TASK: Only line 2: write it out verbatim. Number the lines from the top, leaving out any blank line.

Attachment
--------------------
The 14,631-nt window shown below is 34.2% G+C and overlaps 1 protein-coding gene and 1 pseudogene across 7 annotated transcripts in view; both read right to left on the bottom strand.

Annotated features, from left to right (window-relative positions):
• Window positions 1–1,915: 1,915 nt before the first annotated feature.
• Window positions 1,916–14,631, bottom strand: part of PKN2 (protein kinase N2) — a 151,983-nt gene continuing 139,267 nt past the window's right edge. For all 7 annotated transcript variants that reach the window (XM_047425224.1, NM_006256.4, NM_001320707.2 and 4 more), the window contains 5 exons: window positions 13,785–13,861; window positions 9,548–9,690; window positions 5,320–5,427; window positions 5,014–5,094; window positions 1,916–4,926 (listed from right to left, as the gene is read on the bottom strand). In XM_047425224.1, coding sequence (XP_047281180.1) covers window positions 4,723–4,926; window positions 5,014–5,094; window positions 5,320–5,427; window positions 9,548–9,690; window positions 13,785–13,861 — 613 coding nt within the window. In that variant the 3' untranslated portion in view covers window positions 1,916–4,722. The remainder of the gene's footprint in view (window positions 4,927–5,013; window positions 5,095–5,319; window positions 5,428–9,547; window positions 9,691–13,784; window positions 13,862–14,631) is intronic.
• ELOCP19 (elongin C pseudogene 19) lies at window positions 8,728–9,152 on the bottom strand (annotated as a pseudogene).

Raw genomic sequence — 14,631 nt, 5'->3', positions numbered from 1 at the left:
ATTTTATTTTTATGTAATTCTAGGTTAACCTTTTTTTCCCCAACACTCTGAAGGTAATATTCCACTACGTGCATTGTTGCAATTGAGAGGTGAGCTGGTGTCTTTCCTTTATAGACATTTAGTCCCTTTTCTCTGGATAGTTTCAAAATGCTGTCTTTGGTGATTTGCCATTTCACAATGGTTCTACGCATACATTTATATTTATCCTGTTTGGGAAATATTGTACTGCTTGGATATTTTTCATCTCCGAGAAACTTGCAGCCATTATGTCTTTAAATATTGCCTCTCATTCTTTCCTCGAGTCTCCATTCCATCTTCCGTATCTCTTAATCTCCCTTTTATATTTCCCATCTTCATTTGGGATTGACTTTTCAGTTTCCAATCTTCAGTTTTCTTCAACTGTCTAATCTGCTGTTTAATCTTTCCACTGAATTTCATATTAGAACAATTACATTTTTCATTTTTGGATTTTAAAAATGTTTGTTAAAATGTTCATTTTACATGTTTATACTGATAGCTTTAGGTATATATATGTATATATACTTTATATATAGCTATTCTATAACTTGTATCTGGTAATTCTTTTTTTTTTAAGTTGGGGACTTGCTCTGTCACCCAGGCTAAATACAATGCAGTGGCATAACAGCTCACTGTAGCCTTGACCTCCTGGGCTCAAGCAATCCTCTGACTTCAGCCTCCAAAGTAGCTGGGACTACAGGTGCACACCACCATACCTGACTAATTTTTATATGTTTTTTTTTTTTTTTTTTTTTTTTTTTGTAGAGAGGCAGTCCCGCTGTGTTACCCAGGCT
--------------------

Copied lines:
Annotated features, from left to right (window-relative positions):